Skeletally immature patients who had osteochondritis dissecans (OCD) in the knee demonstrated “clinically promising outcomes” at 14 years of follow-up, according to a study presented during the American Orthopaedic Society for Sports Medicine Annual Meeting. Patients in the study had persistent knee pain rates at or less than 15 percent, symptomatic osteoarthritis (OA) rates at or less than 8 percent, and conversion to total knee arthroplasty (TKA) rates of less than 5 percent, regardless of initial operative or nonoperative management.
Management of OCD lesions remains controversial, said Aaron J. Krych, MD, of the Mayo Clinic in Rochester, Minn., who presented the study. “While the general treatment algorithm for clinical decisions regarding operative and nonoperative management is fairly well accepted, significant room exists for interpretation on a case-by-case basis,” he said. Current studies recommend complex decision making that considers history, physical exam findings, and MRI. Complicating management, the study authors wrote, is that “the reliability and accuracy of MRI in identifying lesions as stable or unstable, especially in the skeletally immature population, has recently been brought into question in studies correlating imaging and arthroscopic findings. If left untreated, focal OCD can progress to early arthritis, pain, and disability.”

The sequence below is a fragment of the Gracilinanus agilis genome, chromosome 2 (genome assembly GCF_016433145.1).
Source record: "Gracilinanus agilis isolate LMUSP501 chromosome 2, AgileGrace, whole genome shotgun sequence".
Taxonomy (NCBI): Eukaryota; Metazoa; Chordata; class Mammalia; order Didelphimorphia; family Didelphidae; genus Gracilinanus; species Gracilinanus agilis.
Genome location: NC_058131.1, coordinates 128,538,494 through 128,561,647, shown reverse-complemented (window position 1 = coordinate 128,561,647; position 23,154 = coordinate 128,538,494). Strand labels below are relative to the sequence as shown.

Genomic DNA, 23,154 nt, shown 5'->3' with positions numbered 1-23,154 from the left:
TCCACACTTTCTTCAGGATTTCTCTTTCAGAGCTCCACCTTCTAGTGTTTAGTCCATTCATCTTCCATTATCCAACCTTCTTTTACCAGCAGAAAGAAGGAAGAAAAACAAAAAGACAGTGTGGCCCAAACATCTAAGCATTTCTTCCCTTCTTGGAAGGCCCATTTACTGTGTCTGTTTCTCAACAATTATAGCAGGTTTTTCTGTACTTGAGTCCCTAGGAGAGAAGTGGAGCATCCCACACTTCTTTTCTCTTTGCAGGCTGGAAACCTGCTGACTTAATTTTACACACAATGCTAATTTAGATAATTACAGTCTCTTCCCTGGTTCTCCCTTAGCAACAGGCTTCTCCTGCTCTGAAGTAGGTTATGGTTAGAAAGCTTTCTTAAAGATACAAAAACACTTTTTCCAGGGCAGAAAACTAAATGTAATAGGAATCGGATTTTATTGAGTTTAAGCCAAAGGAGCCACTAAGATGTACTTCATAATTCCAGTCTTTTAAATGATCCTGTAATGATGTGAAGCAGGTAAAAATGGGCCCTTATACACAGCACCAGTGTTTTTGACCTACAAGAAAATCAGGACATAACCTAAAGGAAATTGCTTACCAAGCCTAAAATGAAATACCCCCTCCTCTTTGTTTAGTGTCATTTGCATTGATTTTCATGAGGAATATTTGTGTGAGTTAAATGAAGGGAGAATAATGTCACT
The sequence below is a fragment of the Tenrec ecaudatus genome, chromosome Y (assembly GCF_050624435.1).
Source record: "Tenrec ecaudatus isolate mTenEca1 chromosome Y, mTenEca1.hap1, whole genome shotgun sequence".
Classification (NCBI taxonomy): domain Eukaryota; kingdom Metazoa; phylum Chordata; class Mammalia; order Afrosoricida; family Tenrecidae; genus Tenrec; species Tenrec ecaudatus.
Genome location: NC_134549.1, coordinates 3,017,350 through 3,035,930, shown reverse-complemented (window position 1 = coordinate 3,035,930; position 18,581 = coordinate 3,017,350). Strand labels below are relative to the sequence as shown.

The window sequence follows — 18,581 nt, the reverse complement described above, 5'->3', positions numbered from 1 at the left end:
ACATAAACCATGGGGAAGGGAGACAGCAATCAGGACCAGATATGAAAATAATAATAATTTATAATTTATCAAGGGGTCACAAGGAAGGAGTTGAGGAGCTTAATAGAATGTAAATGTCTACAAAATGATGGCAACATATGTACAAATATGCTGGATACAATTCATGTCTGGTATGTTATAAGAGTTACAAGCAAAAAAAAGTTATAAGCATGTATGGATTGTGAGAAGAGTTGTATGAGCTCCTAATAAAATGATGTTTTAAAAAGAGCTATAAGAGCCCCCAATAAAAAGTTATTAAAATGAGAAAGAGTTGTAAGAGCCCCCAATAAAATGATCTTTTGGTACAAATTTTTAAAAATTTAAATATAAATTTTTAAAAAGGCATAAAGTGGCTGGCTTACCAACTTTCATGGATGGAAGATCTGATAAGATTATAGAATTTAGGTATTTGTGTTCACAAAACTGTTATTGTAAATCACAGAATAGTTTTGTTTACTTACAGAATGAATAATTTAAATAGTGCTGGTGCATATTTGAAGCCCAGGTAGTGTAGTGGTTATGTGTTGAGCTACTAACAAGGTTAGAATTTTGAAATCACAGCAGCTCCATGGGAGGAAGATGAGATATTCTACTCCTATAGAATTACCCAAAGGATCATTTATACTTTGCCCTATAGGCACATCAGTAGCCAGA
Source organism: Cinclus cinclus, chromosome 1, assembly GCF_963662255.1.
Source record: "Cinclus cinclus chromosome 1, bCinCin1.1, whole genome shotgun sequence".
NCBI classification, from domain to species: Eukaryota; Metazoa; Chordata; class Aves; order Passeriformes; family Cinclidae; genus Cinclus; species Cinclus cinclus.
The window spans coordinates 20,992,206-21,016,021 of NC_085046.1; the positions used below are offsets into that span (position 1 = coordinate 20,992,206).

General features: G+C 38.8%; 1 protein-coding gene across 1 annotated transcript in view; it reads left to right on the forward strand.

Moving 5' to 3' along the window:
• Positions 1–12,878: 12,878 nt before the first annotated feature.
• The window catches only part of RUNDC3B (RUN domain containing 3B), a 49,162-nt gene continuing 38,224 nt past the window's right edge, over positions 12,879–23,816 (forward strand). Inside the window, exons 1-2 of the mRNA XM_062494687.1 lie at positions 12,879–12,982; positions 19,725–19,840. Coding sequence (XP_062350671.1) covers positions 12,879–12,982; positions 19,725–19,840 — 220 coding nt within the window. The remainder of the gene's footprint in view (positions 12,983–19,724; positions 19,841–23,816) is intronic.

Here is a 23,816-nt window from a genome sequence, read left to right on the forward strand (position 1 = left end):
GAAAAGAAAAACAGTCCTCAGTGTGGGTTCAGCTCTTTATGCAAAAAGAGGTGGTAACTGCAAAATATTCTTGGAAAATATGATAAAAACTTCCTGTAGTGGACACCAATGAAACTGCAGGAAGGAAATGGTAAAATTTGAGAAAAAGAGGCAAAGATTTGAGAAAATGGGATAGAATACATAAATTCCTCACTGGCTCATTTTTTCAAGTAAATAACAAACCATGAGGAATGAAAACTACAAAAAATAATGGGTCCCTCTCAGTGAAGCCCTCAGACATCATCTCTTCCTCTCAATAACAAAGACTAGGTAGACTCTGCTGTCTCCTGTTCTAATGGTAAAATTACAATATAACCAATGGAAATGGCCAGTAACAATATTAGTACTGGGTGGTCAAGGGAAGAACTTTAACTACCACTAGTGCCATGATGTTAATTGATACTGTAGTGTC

It has been previously estimated that 4 percent of primary knee OA in men is caused by previously undiagnosed OCD lesions. However, few studies have reported the rate of OCD progression to arthritis or compared the long-term effects of operative versus nonoperative management. Additionally, most studies have been limited by small sample size and short duration of follow-up due to the relative rarity of the condition. Considering the risk for knee pain and progression to early TKA, better understanding of the long-term outcomes of operative and nonoperative management of OCD lesions is necessary.